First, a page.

Wednesday, November 16, 2011

Using Snort

One of the goals for me in my current position was to meet a number of requirements to be able to get insurance for our data center installation. The insurance form had a ton of questions, such as "Is your wireless secured? What is it using?" and "Do you have a Written Information Security Policy? How is it shared with users?". Obviously you want to be able to answer yes to most of the questions, otherwise chances are you won't get approved for the insurance, so I've been working my way down this list and trying to change our infrastructure and/or practices to be able to answer yes, within reason. This has led to investigating options for an IDS/IPS system.

I've never worked at a place that had such a system. Even for the largest company that I've worked for we didn't have anything like that, and only started tossing the idea around when PCI compliance became a mandatory goal.

As always I started my search off with Google, and solutions varied from expensive hardware solutions to open-source software solutions.
Being a small company without a lot of bread to burn, the latter was the clear choice for further investigation. By far the overwhelming recommendation here was Snort. A few others were mentioned, like OpenVAS, but Snort seemed to have the most documentation and the best track record in terms of actual implementation. As I've said before, if you're going open-source I think it's best to use tried and tested open-source, even if it's not bleeding edge, because your only support will be the community in most cases.

I set up a CentOS box for my installation. Why did I forgo Ubuntu here? I just wanted to do something different. I like CentOS, I enjoy working with it, I think it tends to be more lightweight than standard Ubuntu installs...and I found an excellent guide on setting it up on Snort's site. With it I had a working Snort installation within a day.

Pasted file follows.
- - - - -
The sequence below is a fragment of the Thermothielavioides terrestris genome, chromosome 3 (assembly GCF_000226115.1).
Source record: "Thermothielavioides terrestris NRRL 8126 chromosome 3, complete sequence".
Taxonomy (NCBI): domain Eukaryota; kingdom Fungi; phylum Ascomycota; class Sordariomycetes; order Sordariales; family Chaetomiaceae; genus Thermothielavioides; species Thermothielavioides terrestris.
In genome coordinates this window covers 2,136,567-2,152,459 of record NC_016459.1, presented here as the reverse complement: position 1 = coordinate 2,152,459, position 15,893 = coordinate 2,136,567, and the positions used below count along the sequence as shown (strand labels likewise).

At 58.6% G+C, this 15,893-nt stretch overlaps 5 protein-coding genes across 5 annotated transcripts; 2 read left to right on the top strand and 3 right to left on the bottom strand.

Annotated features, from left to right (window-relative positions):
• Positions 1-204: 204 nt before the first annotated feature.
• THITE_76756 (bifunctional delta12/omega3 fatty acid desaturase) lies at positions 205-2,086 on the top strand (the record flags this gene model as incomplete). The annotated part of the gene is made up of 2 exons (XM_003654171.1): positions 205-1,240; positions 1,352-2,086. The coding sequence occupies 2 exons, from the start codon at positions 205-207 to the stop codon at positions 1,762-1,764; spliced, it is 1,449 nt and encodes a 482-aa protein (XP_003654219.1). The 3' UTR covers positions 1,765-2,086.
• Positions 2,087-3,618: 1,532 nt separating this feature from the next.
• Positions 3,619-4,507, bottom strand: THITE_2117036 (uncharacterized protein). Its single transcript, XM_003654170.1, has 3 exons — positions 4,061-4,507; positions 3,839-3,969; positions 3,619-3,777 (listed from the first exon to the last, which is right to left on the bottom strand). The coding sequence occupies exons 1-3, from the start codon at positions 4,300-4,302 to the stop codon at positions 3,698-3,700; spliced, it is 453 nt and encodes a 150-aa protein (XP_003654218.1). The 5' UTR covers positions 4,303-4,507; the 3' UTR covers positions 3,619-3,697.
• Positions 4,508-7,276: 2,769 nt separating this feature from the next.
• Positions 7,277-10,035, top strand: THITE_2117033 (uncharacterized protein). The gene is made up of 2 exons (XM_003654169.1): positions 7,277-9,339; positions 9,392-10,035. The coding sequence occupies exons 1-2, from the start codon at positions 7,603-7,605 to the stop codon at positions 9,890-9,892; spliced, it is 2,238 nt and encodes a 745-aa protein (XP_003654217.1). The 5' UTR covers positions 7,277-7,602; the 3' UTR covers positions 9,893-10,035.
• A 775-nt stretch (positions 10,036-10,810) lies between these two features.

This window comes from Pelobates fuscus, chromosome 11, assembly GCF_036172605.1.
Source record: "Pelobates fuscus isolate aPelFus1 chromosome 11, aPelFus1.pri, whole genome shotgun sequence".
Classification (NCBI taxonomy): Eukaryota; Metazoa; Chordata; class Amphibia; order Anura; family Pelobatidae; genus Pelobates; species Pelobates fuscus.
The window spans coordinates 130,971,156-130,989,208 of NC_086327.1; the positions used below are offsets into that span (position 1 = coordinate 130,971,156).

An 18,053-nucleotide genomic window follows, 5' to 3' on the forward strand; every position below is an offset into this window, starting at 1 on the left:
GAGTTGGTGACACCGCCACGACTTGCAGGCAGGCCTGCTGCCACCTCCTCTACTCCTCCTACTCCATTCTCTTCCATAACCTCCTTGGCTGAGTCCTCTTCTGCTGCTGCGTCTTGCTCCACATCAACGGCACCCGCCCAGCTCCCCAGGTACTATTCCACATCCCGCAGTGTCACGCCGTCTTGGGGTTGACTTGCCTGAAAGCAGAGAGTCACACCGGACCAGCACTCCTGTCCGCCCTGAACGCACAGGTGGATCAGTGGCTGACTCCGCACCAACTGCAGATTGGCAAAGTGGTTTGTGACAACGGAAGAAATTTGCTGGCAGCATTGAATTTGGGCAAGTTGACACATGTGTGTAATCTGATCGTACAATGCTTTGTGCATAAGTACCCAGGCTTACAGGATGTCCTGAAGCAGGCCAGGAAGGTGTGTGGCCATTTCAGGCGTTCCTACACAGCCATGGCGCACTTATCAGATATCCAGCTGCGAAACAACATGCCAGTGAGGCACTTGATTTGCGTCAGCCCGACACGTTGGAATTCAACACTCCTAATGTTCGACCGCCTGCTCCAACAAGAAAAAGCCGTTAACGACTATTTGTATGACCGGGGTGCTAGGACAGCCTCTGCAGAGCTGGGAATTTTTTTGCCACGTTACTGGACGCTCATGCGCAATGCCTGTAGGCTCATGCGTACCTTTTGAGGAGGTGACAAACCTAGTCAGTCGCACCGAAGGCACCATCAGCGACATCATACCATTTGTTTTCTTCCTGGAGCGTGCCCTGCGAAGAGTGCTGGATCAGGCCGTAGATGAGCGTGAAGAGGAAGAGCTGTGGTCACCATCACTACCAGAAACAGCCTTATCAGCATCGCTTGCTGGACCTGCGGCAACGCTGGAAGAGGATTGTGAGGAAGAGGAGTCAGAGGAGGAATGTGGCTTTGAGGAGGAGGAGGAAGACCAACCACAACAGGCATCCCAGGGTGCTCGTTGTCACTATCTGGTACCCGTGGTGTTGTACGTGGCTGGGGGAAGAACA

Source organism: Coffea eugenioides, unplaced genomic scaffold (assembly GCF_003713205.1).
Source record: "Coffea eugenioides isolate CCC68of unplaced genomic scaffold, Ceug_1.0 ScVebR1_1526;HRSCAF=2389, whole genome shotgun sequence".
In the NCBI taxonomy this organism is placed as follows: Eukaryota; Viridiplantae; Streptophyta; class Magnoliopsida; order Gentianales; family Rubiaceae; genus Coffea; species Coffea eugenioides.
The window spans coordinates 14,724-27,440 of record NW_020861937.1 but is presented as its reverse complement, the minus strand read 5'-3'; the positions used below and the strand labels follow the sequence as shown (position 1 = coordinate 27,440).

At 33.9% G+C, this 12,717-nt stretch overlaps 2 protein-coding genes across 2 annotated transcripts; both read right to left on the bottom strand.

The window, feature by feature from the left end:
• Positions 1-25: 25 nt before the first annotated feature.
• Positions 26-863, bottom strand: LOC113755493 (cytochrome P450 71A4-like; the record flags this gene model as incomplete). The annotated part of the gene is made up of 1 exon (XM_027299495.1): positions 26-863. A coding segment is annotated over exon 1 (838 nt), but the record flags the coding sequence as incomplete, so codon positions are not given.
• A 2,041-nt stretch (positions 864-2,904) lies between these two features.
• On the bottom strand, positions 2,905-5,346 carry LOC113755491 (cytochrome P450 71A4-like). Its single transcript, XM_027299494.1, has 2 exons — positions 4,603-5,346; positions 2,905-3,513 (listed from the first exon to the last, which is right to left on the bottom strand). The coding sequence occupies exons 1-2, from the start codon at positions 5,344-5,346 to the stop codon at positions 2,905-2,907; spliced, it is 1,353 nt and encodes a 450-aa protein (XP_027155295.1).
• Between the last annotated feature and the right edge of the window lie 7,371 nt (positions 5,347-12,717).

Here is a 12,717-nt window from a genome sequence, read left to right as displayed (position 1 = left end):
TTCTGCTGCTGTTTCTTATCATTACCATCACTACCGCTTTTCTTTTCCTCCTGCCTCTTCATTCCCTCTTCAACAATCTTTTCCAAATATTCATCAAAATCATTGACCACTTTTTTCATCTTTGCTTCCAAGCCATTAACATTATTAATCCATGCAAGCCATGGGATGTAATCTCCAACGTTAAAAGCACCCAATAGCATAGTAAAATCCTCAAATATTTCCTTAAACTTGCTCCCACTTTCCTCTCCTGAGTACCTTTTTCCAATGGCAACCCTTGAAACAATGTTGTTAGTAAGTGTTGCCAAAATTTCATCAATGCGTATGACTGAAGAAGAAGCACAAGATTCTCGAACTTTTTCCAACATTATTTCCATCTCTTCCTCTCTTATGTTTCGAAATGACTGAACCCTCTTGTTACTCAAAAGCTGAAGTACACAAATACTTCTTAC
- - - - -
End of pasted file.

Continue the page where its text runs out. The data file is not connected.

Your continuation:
Getting it installed is only half the battle however. An IDS is only as good as your understanding of how to use it. I was nervous to test it out as well because I didn't know how much of the IPS part was out-of-the-box functionality. I tested it on a test network and it seemed to do no harm, so I mirrored the uplink port on my switch to another port, connected the Snort system to it, and watched the alerts rolls in.

The guide I followed used BASE for reporting, and it wasn't long before I saw the TCP graph turn completely red. Snort had already logged hundreds of alerts. I was not seeing any packets dropped, and there was no report of issues on the network. That told me that the default setting for Snort was rather conservative, and it would not drop suspect packets until you told it to, which is good. Snort comes with a pretty extensive ruleset, and it will take a while to go through and determine which ones you want to have active, and how you want Snort to handle events that match those rules. It's highly recommended to craft your own rules based on the specifics of your network. I read a whitepaper about how you should run Snort over the weekend and then for an hour during the middle of a work day to compare traffic to see what's legit and what's not so you can tailor your rules that way. This is a great idea in an environment where you have someone who can dedicate the time, but for a one-person IT department it's a difficult assignment. Heck, simply keeping on top of an IDS system is going to be difficult.